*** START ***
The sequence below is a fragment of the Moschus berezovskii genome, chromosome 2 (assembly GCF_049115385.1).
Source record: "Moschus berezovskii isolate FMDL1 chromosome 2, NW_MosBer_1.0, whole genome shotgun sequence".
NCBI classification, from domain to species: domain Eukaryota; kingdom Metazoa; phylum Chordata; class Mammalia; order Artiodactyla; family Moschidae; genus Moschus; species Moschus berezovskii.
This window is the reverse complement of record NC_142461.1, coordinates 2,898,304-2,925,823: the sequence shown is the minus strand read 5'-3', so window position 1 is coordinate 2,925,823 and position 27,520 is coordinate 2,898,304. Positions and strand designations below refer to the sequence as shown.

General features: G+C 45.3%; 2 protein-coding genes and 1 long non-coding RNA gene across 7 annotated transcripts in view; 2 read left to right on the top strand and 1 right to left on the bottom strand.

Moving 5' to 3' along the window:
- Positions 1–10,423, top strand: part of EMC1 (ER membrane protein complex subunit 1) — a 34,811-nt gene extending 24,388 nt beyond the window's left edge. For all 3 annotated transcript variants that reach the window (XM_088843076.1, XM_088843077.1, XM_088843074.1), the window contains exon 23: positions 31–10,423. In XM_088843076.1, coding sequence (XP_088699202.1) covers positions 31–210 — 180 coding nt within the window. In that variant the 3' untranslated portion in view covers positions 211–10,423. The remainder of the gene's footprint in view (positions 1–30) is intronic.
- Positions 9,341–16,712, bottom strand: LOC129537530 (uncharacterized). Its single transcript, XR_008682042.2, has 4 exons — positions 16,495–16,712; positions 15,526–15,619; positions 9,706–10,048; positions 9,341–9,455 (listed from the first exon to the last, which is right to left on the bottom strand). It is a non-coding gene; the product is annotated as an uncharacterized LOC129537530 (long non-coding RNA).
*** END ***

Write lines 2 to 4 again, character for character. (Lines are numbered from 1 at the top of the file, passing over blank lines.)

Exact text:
Source record: "Moschus berezovskii isolate FMDL1 chromosome 2, NW_MosBer_1.0, whole genome shotgun sequence".
NCBI classification, from domain to species: domain Eukaryota; kingdom Metazoa; phylum Chordata; class Mammalia; order Artiodactyla; family Moschidae; genus Moschus; species Moschus berezovskii.
This window is the reverse complement of record NC_142461.1, coordinates 2,898,304-2,925,823: the sequence shown is the minus strand read 5'-3', so window position 1 is coordinate 2,925,823 and position 27,520 is coordinate 2,898,304. Positions and strand designations below refer to the sequence as shown.